Other common mental health problems that may result from excessive cortisol due to prolonged stress include:
- Memory and attention problems
- Difficulty concentrating
- Sleep problems (e.g., insomnia)
- Mood swings
- Motivation problems
- Substance abuse
Numerous factors contribute to our ability to deal with everyday stress. For example, those who exercise regularly, eat healthily and have a strong supportive network of family members and friends may be less vulnerable to the negative consequences of stress. The Sovereign Health Group recognizes the physical and mental health consequences that chronic stress has on the lives of our patients. To combat chronic stress, our patients are offered a holistic array of behavioral health treatment services, including tools to help patients with substance abuse, mental illness and co-occurring disorders effectively reduce their stress. To find out more about Sovereign Health’s treatment programs, please contact our 24/7 helpline to speak to a member of our team.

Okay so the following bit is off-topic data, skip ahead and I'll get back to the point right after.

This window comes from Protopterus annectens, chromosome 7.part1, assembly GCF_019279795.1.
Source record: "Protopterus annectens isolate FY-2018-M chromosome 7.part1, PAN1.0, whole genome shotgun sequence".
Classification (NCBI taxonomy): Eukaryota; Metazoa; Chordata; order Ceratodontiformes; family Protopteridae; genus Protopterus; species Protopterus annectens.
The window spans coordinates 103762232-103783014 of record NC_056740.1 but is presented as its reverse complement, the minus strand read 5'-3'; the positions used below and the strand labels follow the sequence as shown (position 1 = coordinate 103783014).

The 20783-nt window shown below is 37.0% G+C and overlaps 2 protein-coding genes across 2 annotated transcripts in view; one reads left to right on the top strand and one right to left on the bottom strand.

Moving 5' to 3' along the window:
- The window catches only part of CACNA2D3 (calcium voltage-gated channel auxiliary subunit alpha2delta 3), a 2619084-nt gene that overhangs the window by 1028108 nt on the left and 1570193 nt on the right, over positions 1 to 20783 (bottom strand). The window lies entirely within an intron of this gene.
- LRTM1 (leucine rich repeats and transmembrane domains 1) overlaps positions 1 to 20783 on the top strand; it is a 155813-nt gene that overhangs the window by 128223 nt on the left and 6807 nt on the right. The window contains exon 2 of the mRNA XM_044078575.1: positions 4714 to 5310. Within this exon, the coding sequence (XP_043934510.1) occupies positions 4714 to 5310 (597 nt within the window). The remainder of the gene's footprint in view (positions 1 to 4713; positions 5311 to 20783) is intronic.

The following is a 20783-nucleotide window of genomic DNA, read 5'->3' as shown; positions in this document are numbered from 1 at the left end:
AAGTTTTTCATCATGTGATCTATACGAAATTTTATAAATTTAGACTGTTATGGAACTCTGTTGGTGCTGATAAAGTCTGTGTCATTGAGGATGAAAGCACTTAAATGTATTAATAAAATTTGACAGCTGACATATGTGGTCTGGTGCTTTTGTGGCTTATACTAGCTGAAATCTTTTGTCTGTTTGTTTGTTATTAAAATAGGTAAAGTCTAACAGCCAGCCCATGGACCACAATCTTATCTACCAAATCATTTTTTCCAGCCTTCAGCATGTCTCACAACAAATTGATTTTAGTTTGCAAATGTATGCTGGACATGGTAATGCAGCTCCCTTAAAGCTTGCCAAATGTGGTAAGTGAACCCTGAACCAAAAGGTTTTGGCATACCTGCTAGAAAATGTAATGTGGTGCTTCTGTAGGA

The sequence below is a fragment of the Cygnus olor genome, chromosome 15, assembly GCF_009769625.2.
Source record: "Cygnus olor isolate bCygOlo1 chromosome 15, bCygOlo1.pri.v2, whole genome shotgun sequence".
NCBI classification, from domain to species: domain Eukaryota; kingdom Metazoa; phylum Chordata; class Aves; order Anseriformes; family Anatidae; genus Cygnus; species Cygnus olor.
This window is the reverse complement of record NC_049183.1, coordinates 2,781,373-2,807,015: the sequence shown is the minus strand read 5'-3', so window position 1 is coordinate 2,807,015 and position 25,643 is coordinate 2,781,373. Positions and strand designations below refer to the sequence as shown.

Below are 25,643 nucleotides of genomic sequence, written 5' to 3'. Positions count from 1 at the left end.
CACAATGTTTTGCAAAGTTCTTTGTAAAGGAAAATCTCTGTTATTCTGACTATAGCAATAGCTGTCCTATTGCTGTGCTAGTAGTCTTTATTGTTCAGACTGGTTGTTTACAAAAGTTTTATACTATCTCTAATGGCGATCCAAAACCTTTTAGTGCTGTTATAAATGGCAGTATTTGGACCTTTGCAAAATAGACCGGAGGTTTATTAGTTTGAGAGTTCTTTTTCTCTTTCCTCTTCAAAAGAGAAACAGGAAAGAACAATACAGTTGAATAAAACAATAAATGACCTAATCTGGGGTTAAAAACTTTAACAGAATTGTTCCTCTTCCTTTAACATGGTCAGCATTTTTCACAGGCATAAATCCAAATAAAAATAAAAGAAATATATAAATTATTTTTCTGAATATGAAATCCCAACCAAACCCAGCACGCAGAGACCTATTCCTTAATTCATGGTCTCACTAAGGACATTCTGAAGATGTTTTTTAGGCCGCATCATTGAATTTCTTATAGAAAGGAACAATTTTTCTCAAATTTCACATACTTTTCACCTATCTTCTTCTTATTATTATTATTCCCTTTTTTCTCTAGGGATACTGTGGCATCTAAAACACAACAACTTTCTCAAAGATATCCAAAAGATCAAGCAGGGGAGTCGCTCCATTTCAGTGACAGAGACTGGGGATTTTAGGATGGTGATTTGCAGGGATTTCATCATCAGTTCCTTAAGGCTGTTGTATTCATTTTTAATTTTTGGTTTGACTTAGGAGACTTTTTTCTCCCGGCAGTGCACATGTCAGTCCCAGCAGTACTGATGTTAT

About the author
Amanda Habermann is a writer for the Sovereign Health Group. A graduate of California Lutheran University, she received her M.S. in clinical psychology with an emphasis in psychiatric rehabilitation. She brings to the team her background in research, testing and assessment, diagnosis and recovery techniques. For more information and other inquiries about this article, contact the author at email@example.com.